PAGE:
Regular blog guest Brent A. Harris reviews Unbalanced, while blog host Leo McBride also gets in on the reviewing action - with reviews of The Gaia Effect and... a cookbook?
Unbalanced, by Courtney Shepard
Unbalanced is a paranormal/urban fantasy romance that tells the story of Asha and her journey to discover herself, her powers, and the sisters she never knew she had, all while staying one step ahead of The Order, an ancient cult bent on destroying Asha and her sisters and taking their powers for themselves, generation after generation.
Shepard succeeds more often than she fails in this, her debut offering. Asha’s story is tightly told. She attempts to give each sister their own distinct voice. The POV is tightly adhered and the story keeps to its through line without wandering too far off. Shepard sidesteps many struggles that sometimes rob first-time authors of success.
Where the book didn’t work for me was in the distant and often repetitive narrative, the going-through the-motion motivations of each character, and an emotional detachment of the characters to the events surrounding them. At one point, a flautist responds to the brutal death of the only family she’s ever known by throwing her life’s work into the ocean and heading to the hills to escape. That’s fine, and perhaps the author’s intent was to keep it mechanical, but all throughout the story the same was repeated and I was expecting an emotional gut-punch that never came. The same dissonance carries over to the books climatic steamy scenes. They are well-written, but favor the physical response over the emotional. I realize its subjective, so pepper to taste, but it made it difficult for me to invest in the characters.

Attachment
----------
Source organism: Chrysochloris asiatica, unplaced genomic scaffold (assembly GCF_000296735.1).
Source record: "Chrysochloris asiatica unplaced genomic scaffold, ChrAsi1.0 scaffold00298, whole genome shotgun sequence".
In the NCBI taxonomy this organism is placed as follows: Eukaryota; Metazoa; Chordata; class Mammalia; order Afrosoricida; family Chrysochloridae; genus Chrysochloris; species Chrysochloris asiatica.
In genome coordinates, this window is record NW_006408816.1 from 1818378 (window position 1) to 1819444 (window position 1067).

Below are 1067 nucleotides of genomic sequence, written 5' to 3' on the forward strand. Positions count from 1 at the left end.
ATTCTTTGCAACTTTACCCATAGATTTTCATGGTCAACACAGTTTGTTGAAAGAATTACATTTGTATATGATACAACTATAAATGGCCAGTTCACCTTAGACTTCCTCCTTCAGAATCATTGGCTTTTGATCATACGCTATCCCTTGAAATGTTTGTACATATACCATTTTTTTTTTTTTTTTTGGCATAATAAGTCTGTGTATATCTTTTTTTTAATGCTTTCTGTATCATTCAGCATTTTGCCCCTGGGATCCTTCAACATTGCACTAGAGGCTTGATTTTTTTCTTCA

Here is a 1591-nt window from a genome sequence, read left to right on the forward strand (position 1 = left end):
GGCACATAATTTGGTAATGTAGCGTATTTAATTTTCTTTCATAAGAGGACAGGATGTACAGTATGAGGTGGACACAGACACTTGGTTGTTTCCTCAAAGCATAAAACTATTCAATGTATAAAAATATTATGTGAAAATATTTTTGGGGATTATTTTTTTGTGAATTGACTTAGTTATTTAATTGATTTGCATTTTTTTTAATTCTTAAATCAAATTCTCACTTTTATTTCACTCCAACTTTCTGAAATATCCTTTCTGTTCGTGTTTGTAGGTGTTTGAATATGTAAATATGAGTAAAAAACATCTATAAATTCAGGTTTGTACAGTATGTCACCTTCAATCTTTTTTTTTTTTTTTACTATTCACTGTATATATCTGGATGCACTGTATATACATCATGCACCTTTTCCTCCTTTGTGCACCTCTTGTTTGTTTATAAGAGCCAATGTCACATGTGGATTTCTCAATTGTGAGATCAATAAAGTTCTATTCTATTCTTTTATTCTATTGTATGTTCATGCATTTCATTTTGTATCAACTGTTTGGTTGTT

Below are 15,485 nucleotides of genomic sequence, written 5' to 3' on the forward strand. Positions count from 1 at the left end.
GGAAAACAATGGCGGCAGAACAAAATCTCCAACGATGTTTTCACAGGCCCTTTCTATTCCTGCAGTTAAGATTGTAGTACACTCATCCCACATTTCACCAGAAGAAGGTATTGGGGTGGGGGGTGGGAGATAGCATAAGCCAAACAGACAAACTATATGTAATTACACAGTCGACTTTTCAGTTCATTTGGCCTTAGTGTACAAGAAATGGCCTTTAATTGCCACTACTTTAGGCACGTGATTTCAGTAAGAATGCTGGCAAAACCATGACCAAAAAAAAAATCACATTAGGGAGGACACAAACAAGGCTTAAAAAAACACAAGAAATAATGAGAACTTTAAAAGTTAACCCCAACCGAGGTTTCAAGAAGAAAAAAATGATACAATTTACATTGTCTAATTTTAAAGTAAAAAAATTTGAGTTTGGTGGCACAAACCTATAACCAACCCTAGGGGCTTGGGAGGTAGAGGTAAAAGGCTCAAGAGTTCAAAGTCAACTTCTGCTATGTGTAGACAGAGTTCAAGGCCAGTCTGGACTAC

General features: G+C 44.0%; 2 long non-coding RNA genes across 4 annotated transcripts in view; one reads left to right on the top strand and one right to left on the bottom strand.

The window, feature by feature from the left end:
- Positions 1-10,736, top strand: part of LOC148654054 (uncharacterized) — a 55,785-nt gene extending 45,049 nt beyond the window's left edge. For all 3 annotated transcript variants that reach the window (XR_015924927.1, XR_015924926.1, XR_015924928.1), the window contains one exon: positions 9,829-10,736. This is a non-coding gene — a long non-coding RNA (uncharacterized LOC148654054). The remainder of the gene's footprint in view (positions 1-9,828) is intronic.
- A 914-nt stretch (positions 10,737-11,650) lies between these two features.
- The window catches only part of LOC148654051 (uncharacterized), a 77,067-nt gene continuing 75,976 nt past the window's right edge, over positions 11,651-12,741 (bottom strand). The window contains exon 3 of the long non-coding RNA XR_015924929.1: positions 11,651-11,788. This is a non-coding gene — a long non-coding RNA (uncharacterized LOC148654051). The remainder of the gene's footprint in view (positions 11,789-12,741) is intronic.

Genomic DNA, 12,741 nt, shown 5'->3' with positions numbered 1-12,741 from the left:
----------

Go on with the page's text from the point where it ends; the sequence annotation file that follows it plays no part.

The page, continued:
This book has a large cast, and as such, it would difficult for any writer to juggle. Shepard is smart to keep the focus on Asha and her would-be captor. But I wondered at times if he really shouldn’t be the main character instead. Where Asha’s arc is about discovering herself, to me the story was at its best when it focused on the growth of Clay who underwent the greatest amount of change -- from cold killer and cultist, to someone who redefined his roots an overcame his rocky past through a kindle of flame.